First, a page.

During the winter months most triathletes spend the bulk of their time swimming in a pool. One of the most effective things you can do at this time of year is make technical changes. The ideal outcome of any technical changes should be an increase in swimming speed, efficiency or both. The ultimate goal is to move more quickly while using less energy in the process.
Athletes will often equate making technical adjustments with copious amounts of drill work and slower swimming. Drills are useful in their capacity to elicit a specific feeling or put us in a favourable position, but drills for the sake of drills are not always productive.
A far better strategy is to identify the modifications you need to make, incorporate specific drills into the warm up that help reinforce it, and then swim rigorously with a full stroke keeping those adjustments in mind. It is also highly advisable to spend some time with a coach so you can receive feedback.
One of the most effective ways to pattern a technical change is to include short interval workouts with frequent rests. This strategy allows your body to continually re-engage with the improvements you are trying to make. By doing short intervals (25’s, 50’s and eventually 100’s) with regular rest and a specific technical focus, you stand to gain more than by doing longer intervals where your stroke falls apart and you ingrain poor muscle patterns.
During these training sessions your focus should be on fixing one or two specific aspects of your stroke until they become a repeatable habit that you can sustain under increasing levels of aerobic distress.
As the new techniques become easier to sustain, you can start building up your fitness level. Incorporating longer work intervals is the most obvious strategy but you can also keep the work interval the same and while shortening the rest interval. Both of these approaches will help you build fitness around your improved stroke. Ultimately the goal is to swim for longer durations while maintaining the changes you wish to make. Repetition with great stroke mechanics is the key.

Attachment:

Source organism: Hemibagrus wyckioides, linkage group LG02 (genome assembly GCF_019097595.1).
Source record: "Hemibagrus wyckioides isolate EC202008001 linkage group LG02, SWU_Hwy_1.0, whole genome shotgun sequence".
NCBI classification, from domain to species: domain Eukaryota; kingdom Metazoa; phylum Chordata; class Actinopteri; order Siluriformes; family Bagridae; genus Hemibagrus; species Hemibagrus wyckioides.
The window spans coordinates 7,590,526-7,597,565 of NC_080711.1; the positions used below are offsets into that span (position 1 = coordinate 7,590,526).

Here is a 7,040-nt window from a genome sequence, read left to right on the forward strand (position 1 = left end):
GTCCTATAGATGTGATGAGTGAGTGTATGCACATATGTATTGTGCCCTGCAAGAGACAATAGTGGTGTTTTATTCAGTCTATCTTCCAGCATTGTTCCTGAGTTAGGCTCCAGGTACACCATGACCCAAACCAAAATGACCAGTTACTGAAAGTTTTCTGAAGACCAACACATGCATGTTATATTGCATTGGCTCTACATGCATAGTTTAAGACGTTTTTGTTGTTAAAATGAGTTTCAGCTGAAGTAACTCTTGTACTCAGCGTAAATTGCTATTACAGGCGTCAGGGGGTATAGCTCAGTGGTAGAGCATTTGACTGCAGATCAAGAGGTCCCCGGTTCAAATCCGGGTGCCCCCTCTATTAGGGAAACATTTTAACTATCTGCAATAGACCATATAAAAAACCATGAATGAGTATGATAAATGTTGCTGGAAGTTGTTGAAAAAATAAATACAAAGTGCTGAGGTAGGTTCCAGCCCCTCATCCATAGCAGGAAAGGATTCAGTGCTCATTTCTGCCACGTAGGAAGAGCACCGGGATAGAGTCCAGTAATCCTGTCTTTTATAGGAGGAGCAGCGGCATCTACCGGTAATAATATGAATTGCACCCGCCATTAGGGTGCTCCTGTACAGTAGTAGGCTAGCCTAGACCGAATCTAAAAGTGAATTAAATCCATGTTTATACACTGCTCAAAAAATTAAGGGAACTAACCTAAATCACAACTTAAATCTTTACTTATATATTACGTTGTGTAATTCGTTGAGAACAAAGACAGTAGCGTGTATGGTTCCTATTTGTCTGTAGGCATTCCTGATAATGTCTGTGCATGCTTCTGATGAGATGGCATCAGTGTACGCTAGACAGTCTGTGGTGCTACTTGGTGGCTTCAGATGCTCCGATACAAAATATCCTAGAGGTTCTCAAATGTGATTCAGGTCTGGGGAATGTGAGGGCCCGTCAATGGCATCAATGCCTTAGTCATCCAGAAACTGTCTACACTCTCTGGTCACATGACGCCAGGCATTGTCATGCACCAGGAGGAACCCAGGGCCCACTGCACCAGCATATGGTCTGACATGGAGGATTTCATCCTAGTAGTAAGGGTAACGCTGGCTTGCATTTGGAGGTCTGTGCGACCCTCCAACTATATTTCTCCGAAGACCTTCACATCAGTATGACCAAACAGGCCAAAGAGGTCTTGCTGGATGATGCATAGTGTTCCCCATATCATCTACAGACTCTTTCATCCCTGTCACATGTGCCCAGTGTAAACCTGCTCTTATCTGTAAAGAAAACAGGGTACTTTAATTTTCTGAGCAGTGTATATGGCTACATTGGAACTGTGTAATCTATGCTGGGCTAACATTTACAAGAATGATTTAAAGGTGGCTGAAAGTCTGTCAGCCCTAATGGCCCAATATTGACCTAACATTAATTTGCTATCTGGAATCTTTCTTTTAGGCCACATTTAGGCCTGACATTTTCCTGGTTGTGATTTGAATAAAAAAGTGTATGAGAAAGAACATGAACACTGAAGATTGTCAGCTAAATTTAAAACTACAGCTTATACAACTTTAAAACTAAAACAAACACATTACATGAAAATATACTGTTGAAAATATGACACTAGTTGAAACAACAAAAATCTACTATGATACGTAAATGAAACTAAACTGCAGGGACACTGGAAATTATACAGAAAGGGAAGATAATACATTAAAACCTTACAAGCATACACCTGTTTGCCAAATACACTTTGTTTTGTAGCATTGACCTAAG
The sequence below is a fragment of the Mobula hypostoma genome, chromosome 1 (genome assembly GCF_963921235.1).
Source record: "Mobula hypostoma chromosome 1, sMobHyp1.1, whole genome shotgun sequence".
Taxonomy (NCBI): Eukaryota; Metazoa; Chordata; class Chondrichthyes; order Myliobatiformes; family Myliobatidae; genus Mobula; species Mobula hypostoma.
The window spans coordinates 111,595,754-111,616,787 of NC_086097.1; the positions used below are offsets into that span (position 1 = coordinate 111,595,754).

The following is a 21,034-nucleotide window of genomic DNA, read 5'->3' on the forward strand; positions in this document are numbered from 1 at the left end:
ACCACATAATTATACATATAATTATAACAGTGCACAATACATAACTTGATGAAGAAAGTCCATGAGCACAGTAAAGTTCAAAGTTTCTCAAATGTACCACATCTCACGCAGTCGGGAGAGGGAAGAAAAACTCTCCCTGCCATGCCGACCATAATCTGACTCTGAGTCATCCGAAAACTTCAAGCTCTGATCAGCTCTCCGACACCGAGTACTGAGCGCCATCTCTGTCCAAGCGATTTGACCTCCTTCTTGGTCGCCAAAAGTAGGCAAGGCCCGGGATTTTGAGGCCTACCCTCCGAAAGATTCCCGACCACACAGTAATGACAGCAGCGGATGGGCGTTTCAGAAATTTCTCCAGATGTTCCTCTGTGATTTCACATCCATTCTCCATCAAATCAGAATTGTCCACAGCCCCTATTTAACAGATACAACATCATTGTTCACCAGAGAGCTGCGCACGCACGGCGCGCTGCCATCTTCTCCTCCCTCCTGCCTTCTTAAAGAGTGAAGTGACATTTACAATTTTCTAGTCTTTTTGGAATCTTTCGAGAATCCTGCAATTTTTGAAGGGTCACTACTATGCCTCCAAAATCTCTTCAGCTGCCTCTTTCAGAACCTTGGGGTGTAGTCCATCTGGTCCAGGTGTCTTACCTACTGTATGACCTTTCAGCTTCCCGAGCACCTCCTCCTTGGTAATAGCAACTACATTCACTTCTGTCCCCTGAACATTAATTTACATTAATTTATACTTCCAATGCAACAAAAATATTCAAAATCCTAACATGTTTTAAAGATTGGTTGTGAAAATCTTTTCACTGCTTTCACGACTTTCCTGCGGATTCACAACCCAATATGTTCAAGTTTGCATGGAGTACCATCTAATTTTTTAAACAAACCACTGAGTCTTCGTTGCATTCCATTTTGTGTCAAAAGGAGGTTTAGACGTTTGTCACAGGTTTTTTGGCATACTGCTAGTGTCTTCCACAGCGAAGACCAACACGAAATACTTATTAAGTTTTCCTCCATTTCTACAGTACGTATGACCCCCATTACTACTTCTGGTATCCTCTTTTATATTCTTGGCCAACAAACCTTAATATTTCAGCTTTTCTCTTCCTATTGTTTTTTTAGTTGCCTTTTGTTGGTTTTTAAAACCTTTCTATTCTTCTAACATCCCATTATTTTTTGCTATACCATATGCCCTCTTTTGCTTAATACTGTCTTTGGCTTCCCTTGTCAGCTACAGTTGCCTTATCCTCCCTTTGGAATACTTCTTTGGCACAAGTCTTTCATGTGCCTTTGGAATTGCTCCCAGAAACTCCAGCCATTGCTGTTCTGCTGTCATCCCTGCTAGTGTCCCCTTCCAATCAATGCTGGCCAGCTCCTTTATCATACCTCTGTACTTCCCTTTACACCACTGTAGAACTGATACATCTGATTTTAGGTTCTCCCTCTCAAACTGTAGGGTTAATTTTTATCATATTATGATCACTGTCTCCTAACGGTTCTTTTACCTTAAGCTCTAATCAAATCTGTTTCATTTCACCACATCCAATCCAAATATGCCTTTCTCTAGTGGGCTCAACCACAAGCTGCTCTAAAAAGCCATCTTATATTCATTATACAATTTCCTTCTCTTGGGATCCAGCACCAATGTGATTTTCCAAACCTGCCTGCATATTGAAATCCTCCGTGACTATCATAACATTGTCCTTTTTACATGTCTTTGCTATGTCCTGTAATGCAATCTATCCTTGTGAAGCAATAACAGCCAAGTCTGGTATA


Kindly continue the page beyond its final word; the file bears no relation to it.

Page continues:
Another strategy is to utilize tools like fins or pull buoys. Swimming with fins is a great way to encourage leg and lower body engagement while giving you increased propulsion and speed. This can help sustain technical changes because it takes the pressure off actually staying afloat and moving forward.
Swimming with a pull buoy can help in a similar way by making sure your hips are in a favourable position. However, like drills, tools should not be relied on too heavily and should only be used to elicit a specific feeling or help facilitate a specific change.
There are no set rules for weekly swim mileage and frequency. However, the more exposures you can create without getting injured while allowing enough space to recover, the better.
Typically an individual swim workout should be in the 2,000-4,000 meter range. A good rule is to aim for a minimum of three exposures per week and if you are really looking to improve aim for five to six exposures. Weekly mileage can be anywhere in the 10,000-20,000 meters range depending on what you have time for and it should be done progressively in the beginning so you can recover from the gradual increase in load.
5 Steps to Maximizing Pool Time
Identify the adjustments you need to make with the primary objective being to move faster through the water with less energy and increased efficiency.
Identify a couple of drills that will specifically help elicit the desired change and incorporate these into your warm up. Use fins during this step to help facilitate the drills and assist you in practicing new stroke mechanics.
Swim as often as you can and start with short intervals and regular rest so you are able to continually return to the stroke mechanics you are hoping to pattern.
Gradually make changes in the workouts that will help you build fitness around your new stroke. This can include increasing the work interval length, decreasing the rest interval length or increasing the rate of speed with which you execute the new mechanics.
Once successful, find new areas that can be improved upon. The best strategy is to reconnect with a coach who can confirm your progress or lack thereof.
This is a very simple workout structure you can implement several times a week. The main set intervals can range from 25 meters to 100 meters based on how long you can maintain the stroke mechanics you’re aiming for.
The rest interval does not need to be fixed initially but as your stroke improves and as your fitness increases, you can be more disciplined with a structured set that challenges your ability to maintain a specific pace while adhering to great stroke mechanics.
- 300 m choice
- 200 m kick
- 8 x 50 m [25 m drill (specific to your needs) then 25 m swim on 10-15 seconds of rest, with or without fins]
- 100 m easy back/free
- 10 – 20 x (25 m, 50 m, 75 m or 100 m) swim on as much rest is needed to maintain great stroke mechanics. As your fitness improves you can be more disciplined with a specific pace time that allows for 10-15 seconds of rest between intervals.
- 200 m kick
- 300 m choice